Wild edible plants and their use

Last weekend we spent a wonderful day with Rihard Baša, a chef, nature enthusiast and, above all, a hedonist. Rihard organised a workshop on foraging wild edible plants and their use in cooking.

Rihard Baša talking about the dead nettle

Rihard Baša talking about the dead nettle

I’ve decided to sum up what I’ve learned on the workshop, together with the knowledge I’ve had from before and some notes from books of Simon Ašič, a well-known Slovenian herbalist.

 

Wild edible plants

Common nettle (Urtica dioica)

Common nettle (Urtica dioica)

All sorts of nettle are edible, but apparently the stingy type has the best flavour. The best is to pick young leaves and tips that we can use in many dishes, similar as spinach. For tea we can use the whole plant. It is very rich in iron, helps clean the lungs and strenghtens the imune system. In order to preserve it for the whole year, Rihard suggets first cutting it, cooking it on steam, then running it through a blender and freezing it. This way it can be used all-year long as puree, in pies, soups or as an ingredient of gnocchi or pasta.

Ramsons (Allium ursinum)

Ramsons (Allium ursinum)

For ramsons, it’s best to pick young leaves, before it starts flowering. It can be used as a supstitute for garlic, but also in salads, soups, and as pesto. The main danger when picking ramsons is that is looks quite similar to autuman crocus – meadow saffron (Colchicum autumnale), which is very poisonous. The plants probably wouldn’t get mistaken for each other because meadow saffron has all the leaves growing from one stem, while ramsons leaves grow separately, but the problem is that they often grow together. So if you’re not careful, you could accidentally take also meadow saffron’s leaves and only one of those can be deadly.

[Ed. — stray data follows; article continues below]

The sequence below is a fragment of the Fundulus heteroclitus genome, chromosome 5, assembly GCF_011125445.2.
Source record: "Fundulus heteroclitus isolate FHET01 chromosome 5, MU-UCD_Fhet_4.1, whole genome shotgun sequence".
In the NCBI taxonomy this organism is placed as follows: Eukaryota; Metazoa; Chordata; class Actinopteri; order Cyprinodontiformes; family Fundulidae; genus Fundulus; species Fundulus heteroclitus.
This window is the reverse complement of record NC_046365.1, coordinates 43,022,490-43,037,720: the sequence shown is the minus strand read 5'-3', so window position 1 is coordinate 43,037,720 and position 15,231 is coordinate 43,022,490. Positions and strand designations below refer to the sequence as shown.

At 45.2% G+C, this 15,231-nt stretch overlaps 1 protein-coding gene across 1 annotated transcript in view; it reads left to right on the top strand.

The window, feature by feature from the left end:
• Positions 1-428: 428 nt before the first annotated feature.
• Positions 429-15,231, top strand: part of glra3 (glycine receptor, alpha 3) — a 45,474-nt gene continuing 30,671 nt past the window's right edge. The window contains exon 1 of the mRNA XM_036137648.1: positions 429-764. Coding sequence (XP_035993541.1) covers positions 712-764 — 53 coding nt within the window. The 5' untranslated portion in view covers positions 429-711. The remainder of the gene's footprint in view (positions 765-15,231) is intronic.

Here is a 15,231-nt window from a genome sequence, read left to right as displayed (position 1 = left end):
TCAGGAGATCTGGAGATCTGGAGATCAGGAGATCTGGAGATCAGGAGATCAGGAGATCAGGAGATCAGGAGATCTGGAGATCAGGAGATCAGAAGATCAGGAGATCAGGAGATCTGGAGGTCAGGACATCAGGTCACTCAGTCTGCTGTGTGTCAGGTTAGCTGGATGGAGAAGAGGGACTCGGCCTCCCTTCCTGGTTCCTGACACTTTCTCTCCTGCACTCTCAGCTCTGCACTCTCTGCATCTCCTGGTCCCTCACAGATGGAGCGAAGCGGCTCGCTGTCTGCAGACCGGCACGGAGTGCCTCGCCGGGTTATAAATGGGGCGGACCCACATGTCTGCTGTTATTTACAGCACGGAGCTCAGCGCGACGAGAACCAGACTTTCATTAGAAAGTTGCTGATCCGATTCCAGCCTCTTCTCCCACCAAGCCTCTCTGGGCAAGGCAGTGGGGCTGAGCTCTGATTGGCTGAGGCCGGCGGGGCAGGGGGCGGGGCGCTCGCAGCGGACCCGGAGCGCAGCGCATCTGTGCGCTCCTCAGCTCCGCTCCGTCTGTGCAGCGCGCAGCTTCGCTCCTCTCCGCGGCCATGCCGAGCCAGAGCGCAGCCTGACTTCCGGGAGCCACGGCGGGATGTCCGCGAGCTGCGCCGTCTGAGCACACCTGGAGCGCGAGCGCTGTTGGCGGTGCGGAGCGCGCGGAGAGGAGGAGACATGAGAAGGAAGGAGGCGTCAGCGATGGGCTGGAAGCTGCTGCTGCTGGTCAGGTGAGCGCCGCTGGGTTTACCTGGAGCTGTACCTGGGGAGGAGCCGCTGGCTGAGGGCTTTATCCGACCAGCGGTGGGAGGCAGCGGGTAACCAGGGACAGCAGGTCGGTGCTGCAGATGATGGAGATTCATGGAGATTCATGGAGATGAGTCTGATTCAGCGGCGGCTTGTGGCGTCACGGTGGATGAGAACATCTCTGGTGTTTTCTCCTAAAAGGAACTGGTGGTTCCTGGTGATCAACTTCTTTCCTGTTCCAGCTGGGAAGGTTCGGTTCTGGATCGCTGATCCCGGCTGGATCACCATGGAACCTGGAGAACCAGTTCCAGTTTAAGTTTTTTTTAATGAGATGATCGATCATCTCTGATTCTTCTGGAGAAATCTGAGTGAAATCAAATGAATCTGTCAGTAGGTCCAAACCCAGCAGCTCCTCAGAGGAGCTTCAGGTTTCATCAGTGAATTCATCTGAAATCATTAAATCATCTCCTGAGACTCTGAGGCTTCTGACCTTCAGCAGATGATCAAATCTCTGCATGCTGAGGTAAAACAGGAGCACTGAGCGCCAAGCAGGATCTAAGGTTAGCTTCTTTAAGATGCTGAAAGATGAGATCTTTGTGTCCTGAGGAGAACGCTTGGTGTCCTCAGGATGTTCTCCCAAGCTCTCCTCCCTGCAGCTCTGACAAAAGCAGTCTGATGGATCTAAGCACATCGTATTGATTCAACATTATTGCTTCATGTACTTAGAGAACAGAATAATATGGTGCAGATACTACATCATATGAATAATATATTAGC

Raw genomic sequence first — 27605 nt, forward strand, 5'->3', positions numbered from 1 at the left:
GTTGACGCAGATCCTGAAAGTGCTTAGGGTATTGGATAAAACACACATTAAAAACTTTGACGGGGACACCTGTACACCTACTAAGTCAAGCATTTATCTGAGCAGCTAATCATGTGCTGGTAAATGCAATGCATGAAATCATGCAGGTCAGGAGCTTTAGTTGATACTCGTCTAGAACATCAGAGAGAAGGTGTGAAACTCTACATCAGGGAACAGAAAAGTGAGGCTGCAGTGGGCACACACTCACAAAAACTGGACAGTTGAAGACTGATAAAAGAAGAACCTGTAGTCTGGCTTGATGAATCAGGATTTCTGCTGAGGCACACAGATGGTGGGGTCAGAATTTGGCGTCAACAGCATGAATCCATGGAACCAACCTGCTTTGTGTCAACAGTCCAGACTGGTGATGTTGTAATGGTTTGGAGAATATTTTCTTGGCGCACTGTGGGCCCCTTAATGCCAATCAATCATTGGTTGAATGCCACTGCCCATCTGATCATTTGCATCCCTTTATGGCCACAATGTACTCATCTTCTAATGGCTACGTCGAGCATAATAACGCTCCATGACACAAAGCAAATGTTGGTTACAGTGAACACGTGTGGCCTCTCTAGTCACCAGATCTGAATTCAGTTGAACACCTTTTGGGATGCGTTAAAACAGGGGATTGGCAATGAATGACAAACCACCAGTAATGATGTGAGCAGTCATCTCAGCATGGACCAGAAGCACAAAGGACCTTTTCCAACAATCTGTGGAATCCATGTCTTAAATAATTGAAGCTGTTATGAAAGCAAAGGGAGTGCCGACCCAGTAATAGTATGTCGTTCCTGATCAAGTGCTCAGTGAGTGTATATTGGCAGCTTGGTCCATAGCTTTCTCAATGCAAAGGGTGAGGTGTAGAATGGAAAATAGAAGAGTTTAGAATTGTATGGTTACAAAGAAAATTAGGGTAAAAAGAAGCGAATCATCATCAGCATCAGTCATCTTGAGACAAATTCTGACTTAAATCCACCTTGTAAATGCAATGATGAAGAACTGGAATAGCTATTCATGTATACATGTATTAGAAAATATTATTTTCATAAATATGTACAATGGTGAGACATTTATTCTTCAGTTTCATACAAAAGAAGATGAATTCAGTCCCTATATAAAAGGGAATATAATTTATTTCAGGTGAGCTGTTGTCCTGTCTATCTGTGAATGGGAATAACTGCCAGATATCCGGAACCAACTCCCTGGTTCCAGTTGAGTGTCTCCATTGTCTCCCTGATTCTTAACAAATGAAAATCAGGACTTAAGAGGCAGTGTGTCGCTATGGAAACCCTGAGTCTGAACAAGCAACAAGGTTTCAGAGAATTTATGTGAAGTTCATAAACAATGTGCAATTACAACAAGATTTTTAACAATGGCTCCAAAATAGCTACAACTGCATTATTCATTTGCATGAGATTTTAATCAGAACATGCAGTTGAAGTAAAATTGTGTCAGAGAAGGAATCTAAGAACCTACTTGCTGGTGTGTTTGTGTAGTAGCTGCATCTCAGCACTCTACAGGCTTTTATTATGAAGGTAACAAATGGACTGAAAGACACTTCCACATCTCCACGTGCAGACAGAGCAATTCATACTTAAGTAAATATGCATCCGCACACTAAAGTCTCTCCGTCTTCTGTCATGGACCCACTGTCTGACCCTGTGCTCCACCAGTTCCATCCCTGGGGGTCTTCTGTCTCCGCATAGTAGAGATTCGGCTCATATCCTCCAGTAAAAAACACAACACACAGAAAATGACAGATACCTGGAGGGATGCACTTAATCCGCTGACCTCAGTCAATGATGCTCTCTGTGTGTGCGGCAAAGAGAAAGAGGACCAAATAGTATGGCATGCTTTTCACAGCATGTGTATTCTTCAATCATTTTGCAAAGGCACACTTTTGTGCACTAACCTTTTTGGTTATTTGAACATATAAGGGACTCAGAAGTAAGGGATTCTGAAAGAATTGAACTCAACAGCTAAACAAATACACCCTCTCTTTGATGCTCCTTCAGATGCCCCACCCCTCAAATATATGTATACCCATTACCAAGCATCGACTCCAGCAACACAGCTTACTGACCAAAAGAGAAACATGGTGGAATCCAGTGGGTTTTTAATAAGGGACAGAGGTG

Ramsons is also known as bear garlic given to the fact that bears do eat their bulbs. The leaves are excellent for cleaning the body is spring-time as they clean the blood, stomach and lungs. Also the flowers (seeds) can be used, they are simply preserved in vinegar and can be used similar to pickles.

To preserve the leaves, first cut them in small pieces, put them in a blender, add 3% of salt and put the mass in small jars. Add a bit of salt on top and cover it with olive oil and it should be good for at least a year. You can also add some sort of nuts if you’d like. By freezing ramsons, the taste is preserved but not the health properties, so freezing is not advised.

Lungwort (Pulmonaria officinalis)

Lungwort (Pulmonaria officinalis)

Lungwort is called like this because its leaves remind of lungs, but also it is very beneficial for lungs and respiratory system. It’s easiest to recognize it for its flowers  – they are pink or red at first, later they go changing their colour into blue, so it’s not rare to see a plant with many flower colours at once. The whole plant is useful for cheast diseases and asthma. We pick lugwort when it’s flowering, and we dry the whole plant to later use it as a tea. Young leaves can be used fresh, as a salad or spinach.

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Jew's ear - jelly ear mushroom (Auricularia auricula-judae)

Jew’s ear – jelly ear mushroom (Auricularia auricula-judae)

Jew’s ear (jelly ear) grows on wood, especially elder. It can be used fresh (especially in soups, as it is often used in  Chinese cuisine) or dried. When it is dried, it should be first put in water and then used. It is good for lowering cholesterol and blood pressure, and it increases blood circulation. It is interesting also because it grows all year long.

Horseradish (Cochlearia armoracia)

Horseradish (Cochlearia armoracia)